Russians overwhelmingly approved a package of constitutional changes in a nationwide vote, partial results showed Wednesday, allowing President Vladimir Putin to potentially extend his two-decade rule until 2036.With 60 percent of ballots counted after the end of six days of voting, 76.9 percent of voters had supported the reforms, the central election commission said.There had been little doubt of voters backing the changes, which Putin announced earlier this year and critics denounced as a maneuver to allow him to stay in the Kremlin for life. FILE – Russian opposition leader Alexei Navalny speaks during a rally in Moscow, Russia, Sept. 29, 2019.But top Kremlin critic Alexei Navalny slammed the results as a “huge lie” which don’t reflect real public opinion.The amendments had been passed weeks ago by Russia’s parliament and copies of the new constitution were already on sale in bookshops, but Putin had said voter approval was essential to give them legitimacy.The reforms include conservative and populist measures — like guaranteed minimum pensions and an effective ban on gay marriage — but crucially for Putin also reset presidential limits allowing him to run twice again after his current six-year term expires in 2024.Turnout as of 2000 GMT was about 65 percent, the election commission said.The Kremlin pulled out all the stops to encourage voting, with polls extended over nearly a week, the last day of voting declared a national holiday and prizes — including apartments, cars and cash — on offer to voters.Initially planned for April 22, the referendum was postponed by the coronavirus pandemic but rescheduled after Putin said the epidemic had peaked and officials began reporting lower numbers of new cases. ‘Stability, security, prosperity’In a final appeal to voters on Tuesday, Putin said the changes were needed to ensure Russia’s future “stability, security, prosperity.”State television showed Putin voting Wednesday at his usual polling station at the Russian Academy of Sciences, where he was handed a ballot by an electoral worker wearing a surgical mask and gloves. Russian President Vladimir Putin shows his passport to a member of a local electoral commission as he arrives to cast his ballot in a nationwide vote on constitutional reforms at a polling station in Moscow, July 1, 2020.Dressed in a dark suit and tie, Putin was not wearing any protective gear.At a polling station in Vladivostok in Russia’s Far East, 79-year-old Valentina Kungurtseva told AFP she supported the reforms.”For us as pensioners, it’s very important that they will increase our pension every year,” she said.”As long as we have a good president, life will be good,” she said.In the second city, Saint Petersburg, 20-year-old Sergei Goritsvetov said he opposed the reforms but doubted it would make any difference.”I voted against and I hope there will be many of us, but I don’t know what it will change,” he said. “At least I expressed my opinion.” A woman holds a placard reading “No to everlasting Putin” as she protests amendments to the Constitution of Russia on Pushkinskaya Square in downtown Moscow, July 1, 2020.Navalny had said Putin, 67 and in power as president or prime minister since 2000, wants to make himself “president for life” and called for a boycott, calling the vote illegitimate.”We have just watched a show with a planned finale,” he wrote on his blog after polls closed.”Putin will not leave himself,” Navalny wrote, “not until we begin to come out to the streets by the hundreds of thousands, by millions.”The opposition divided and failed to mount a serious campaign, with some voting “no” and others staying home. There were only small protests Wednesday in central Moscow and Saint-Petersburg. Falling approval ratings Golos, an independent election monitor, said it had received hundreds of complaints of violations, including people voting more than once and claims employers were putting pressure on staff to cast ballots.Members of a local electoral commission empty a ballot box at a polling station after a nationwide vote on constitutional reforms in Moscow, July 1, 2020.Election commission chief Ella Pamfilova denied any problems on Wednesday, saying only a couple of violations were confirmed and they would have no effect on the result.Putin’s approval rating has fallen in recent months. It stood at 60 percent in June according to pollster Levada, down 20 points from the months after his reelection in 2018.Analysts say Putin wanted to get the vote over with before Russians — already suffering from several years of falling incomes — are hit by the full economic impact of the pandemic.Putin said in a recent interview that he had not decided whether to run again but suggested that part of the reason for the presidential reset was to allow Russia’s political elite to focus on governing instead of “hunting for possible successors.”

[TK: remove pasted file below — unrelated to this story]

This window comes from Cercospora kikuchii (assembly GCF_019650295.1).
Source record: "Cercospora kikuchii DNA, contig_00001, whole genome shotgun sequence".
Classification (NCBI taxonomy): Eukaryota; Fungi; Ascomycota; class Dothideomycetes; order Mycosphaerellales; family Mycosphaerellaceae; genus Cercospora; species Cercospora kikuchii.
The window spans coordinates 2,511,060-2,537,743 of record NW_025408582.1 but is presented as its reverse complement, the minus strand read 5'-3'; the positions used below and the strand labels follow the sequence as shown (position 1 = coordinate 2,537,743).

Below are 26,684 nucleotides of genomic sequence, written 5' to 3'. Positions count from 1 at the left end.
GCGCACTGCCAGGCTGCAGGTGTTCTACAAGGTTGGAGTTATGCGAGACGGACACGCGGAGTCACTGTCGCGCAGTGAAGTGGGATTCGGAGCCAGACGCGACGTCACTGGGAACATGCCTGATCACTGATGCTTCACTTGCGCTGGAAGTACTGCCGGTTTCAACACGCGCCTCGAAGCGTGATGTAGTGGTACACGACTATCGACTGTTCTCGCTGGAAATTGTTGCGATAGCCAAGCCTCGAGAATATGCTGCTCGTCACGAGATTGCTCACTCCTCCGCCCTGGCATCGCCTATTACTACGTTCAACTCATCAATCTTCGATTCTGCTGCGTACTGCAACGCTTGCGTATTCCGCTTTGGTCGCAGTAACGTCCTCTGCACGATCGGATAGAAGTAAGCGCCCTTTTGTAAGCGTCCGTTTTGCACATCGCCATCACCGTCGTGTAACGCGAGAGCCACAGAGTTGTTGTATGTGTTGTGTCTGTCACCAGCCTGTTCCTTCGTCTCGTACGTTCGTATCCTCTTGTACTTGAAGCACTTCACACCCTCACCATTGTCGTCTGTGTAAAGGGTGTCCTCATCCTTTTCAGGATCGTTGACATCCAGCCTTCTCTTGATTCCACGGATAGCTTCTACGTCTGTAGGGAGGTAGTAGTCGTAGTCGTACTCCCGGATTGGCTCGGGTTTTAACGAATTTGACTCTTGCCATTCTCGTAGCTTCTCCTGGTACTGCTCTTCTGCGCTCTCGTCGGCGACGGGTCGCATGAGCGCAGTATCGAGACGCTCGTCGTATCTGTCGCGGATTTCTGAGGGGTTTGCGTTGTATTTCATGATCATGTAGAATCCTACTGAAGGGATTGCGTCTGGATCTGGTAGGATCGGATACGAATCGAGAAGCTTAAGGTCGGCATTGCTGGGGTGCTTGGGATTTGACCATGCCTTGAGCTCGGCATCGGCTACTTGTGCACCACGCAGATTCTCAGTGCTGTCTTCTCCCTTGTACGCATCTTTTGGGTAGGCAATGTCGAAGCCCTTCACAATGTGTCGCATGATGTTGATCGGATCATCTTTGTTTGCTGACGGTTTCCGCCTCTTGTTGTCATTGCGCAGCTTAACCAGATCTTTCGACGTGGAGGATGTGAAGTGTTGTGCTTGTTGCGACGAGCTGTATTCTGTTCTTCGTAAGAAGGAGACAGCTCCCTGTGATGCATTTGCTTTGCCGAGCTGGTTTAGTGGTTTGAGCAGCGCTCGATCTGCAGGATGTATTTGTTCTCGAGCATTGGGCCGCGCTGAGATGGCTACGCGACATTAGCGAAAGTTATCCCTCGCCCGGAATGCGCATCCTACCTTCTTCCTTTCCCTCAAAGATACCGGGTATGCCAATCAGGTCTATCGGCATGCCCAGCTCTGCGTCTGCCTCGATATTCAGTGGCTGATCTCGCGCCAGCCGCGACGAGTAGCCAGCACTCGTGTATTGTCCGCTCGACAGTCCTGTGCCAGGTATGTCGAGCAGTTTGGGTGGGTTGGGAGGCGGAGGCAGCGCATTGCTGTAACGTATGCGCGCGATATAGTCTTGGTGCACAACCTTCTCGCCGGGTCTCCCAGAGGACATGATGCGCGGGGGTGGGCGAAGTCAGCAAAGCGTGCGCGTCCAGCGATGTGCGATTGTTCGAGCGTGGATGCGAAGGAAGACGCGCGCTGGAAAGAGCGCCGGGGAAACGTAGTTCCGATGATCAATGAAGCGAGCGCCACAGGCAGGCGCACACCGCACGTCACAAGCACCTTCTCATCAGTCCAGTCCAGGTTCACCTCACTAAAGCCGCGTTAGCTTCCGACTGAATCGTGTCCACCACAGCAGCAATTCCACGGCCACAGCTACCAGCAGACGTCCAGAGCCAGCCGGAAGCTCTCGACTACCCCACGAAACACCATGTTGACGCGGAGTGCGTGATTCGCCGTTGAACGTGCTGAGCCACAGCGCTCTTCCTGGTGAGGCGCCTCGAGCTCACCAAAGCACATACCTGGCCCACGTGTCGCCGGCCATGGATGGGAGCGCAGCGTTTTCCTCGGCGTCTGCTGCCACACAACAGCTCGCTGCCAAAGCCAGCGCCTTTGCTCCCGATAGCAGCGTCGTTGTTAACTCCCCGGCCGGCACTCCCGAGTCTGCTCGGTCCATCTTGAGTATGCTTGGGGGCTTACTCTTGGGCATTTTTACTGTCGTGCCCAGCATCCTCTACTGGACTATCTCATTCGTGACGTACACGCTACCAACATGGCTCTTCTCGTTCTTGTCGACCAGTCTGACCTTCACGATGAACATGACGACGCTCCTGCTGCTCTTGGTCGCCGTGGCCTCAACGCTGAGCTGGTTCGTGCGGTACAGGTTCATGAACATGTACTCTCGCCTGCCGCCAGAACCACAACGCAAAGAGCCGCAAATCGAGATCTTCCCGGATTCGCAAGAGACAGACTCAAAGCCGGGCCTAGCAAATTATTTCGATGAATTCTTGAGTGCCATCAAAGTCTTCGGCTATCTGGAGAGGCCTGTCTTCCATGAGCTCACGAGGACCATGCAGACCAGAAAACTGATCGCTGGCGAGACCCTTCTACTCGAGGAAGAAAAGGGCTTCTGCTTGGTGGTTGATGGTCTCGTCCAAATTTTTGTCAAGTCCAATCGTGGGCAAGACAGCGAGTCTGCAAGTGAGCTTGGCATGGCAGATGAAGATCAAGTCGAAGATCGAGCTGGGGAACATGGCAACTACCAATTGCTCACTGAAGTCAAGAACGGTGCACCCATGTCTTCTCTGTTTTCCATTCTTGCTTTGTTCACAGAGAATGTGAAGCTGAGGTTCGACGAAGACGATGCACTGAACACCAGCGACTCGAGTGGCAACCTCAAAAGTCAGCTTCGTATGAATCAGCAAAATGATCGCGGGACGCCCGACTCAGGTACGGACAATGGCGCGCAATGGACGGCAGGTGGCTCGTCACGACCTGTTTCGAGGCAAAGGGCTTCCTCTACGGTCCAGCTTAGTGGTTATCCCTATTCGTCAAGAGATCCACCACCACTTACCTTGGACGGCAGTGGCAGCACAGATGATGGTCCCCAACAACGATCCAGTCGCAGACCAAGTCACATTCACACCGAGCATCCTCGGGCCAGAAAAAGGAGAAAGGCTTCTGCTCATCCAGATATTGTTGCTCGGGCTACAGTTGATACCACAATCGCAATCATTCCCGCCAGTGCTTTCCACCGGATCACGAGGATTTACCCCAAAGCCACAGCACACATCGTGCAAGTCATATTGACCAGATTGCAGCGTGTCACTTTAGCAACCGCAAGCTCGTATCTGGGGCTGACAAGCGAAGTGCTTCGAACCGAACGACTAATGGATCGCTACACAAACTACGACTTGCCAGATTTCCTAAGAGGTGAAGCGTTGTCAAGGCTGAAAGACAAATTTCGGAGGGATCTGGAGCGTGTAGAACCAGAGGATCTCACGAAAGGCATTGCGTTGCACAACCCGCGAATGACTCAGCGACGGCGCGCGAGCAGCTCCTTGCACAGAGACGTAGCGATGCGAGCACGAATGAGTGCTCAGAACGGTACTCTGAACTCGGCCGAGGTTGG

your ad here

Coronavirus Amplifies Spain’s Nursing Home Nightmare

Spain has had the world’s highest nursing home death rate during the COVID-19 pandemic, and Madrid city government documents show officials set rules preventing nursing homes from transferring some residents to hospitals at the time the infection rate peaked.  Now, some people are demanding answers.  Jonathan Spier narrates this report by Alfonso Beato in Barcelona. Camera:Alfonso Beato  Producer: Jonathan Spier 
 

your ad here

Turkey Outperforms Much of Europe in COVID Battle, But Fear Remains

Turkey claims to have one of the lowest COVID mortality rates in Europe, surpassing many more wealthy countries. But doctors warn complacency could spoil that record.   Dorian Jones reports from Istanbul.Camera: Berke Bas, Turkish Ministry of Health Produced by:  Rod James   

your ad here